The German Parliament approves the last annual extension of the deployment of the Army in Mali

May 26. (EUROPE PRESS) –

The German Parliament has approved this Friday and for the last time the expansion of the deployment of its contingent in Mali, which will come to an end on May 31 of next year amid tensions between the Government and the opposition over the duration of a mission in a country hostile to the presence of the European military.

That is why the measure has been approved despite all the votes against by the German opposition, which has thus expressed its dissatisfaction with the long duration of the deployment, which began ten years ago, and after recalling the rejection of the current military junta that governs Mali to the United Nations Multidimensional Integrated Stabilization Mission in the country (MINUSMA) of which the contingent of 1,400 soldiers is a part.

Given the efforts of the conservative opposition to put an end to the deployment at the end of this year, the current government coalition in Germany has opted instead for extending the military presence until May 2024, after the presidential elections scheduled for February in the African country, to also facilitate an orderly withdrawal of personnel.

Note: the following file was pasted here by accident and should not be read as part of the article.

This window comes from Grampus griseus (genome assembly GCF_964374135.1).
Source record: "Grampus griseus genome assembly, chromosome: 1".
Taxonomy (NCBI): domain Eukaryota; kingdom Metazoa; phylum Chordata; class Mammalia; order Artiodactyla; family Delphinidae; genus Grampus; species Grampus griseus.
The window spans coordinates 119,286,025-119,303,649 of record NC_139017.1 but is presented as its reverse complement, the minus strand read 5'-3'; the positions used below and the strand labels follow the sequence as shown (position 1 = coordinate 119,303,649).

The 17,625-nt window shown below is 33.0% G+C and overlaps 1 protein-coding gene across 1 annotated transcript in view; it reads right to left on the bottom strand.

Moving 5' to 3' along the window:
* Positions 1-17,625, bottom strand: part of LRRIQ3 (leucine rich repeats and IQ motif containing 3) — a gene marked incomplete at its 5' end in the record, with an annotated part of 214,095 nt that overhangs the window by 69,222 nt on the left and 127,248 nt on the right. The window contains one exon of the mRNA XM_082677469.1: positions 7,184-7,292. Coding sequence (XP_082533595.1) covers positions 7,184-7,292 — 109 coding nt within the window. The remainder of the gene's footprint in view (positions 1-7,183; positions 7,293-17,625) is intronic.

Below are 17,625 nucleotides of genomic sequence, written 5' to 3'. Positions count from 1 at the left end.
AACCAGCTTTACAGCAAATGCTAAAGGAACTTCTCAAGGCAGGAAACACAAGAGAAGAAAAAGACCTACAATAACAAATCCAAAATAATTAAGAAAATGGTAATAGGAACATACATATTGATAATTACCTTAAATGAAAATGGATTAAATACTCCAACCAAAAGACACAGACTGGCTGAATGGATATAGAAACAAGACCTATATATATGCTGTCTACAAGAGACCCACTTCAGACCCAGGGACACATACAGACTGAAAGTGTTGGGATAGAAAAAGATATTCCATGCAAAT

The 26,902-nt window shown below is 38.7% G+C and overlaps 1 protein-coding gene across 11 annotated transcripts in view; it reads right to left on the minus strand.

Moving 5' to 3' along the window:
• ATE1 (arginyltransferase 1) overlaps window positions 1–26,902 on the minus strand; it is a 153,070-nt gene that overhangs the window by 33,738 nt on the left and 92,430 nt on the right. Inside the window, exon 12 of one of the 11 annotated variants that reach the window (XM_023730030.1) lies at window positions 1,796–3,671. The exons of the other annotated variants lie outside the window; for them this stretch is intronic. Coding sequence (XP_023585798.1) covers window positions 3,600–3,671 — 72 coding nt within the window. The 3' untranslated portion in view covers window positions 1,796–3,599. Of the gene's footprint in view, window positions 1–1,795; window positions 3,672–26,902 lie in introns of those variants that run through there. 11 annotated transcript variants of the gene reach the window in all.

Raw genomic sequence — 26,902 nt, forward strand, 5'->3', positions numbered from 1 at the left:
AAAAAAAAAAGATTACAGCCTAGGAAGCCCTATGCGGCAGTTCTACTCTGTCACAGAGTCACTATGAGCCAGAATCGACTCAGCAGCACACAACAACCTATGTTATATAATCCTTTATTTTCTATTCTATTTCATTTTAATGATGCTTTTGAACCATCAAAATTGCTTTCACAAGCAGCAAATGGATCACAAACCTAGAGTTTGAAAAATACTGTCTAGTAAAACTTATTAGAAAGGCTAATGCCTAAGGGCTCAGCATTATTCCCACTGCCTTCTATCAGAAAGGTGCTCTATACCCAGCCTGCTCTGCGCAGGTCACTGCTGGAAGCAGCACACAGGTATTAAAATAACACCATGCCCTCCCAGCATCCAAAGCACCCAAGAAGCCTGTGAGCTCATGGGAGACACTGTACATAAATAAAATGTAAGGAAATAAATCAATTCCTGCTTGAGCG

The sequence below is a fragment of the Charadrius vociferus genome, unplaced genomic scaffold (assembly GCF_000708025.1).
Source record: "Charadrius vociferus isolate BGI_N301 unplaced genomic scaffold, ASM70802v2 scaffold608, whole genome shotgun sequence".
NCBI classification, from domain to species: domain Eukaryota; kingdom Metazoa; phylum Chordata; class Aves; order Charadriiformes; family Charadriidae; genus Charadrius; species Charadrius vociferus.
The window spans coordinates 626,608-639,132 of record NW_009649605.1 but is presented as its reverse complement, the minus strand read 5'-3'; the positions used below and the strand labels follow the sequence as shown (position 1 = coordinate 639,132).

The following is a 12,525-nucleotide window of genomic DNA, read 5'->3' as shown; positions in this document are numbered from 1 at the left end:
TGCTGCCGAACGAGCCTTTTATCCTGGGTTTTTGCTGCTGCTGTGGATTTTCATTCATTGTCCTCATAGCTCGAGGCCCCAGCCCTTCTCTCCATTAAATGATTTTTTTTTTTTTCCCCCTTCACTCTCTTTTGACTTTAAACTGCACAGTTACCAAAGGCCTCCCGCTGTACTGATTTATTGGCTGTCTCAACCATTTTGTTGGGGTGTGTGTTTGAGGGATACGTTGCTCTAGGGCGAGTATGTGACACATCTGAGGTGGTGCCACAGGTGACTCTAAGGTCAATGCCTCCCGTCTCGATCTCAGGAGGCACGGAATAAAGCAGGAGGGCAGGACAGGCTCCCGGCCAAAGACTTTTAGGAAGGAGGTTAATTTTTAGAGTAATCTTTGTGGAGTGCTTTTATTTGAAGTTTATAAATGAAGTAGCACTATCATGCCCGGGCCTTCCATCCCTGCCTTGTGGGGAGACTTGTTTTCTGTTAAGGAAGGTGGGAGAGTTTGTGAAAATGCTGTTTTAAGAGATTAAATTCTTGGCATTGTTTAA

The conservative parliamentary spokesman for Defense, Florian Hahn, has insisted during the vote that it is not possible to guarantee the security of the troops and expressed serious doubts about the electoral calendar. “We all know that these elections in Mali probably will not take place,” he said in statements collected by DPA.

The parliamentary leader of the Green Party, a coalition partner of the Government, Britta Hasselmann, has responded that a sudden withdrawal from Mali could call “the reliability of Germany into question” and has denounced as totally unjustifiable the attempts to speed up the return of the troops.

To the tense security situation must be added the increase in the cost of German military operations abroad over the last twelve months over the estimate: 813 million euros compared to an initial budget of 700 million, according to documents from the Ministry of Defense collected by ‘Der Spiegel’.

The Bundestag has also decided to extend for another year the deployment of its 70 around 70 troops that are part of the NATO mission in Kosovo, KFOR, as reported by the German public broadcaster ARD.

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